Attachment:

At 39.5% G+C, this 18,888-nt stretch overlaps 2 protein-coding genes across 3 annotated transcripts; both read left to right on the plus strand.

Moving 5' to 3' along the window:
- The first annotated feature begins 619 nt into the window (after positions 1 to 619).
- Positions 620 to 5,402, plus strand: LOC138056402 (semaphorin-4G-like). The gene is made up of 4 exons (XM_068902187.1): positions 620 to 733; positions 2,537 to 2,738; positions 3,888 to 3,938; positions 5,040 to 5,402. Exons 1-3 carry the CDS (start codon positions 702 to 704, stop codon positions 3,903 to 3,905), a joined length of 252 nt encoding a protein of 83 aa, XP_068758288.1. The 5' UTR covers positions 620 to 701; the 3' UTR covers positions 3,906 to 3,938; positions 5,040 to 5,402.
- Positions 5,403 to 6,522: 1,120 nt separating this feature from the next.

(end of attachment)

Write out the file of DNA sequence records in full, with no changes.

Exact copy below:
At 39.5% G+C, this 18,888-nt stretch overlaps 2 protein-coding genes across 3 annotated transcripts; both read left to right on the plus strand.

Moving 5' to 3' along the window:
- The first annotated feature begins 619 nt into the window (after positions 1 to 619).
- Positions 620 to 5,402, plus strand: LOC138056402 (semaphorin-4G-like). The gene is made up of 4 exons (XM_068902187.1): positions 620 to 733; positions 2,537 to 2,738; positions 3,888 to 3,938; positions 5,040 to 5,402. Exons 1-3 carry the CDS (start codon positions 702 to 704, stop codon positions 3,903 to 3,905), a joined length of 252 nt encoding a protein of 83 aa, XP_068758288.1. The 5' UTR covers positions 620 to 701; the 3' UTR covers positions 3,906 to 3,938; positions 5,040 to 5,402.
- Positions 5,403 to 6,522: 1,120 nt separating this feature from the next.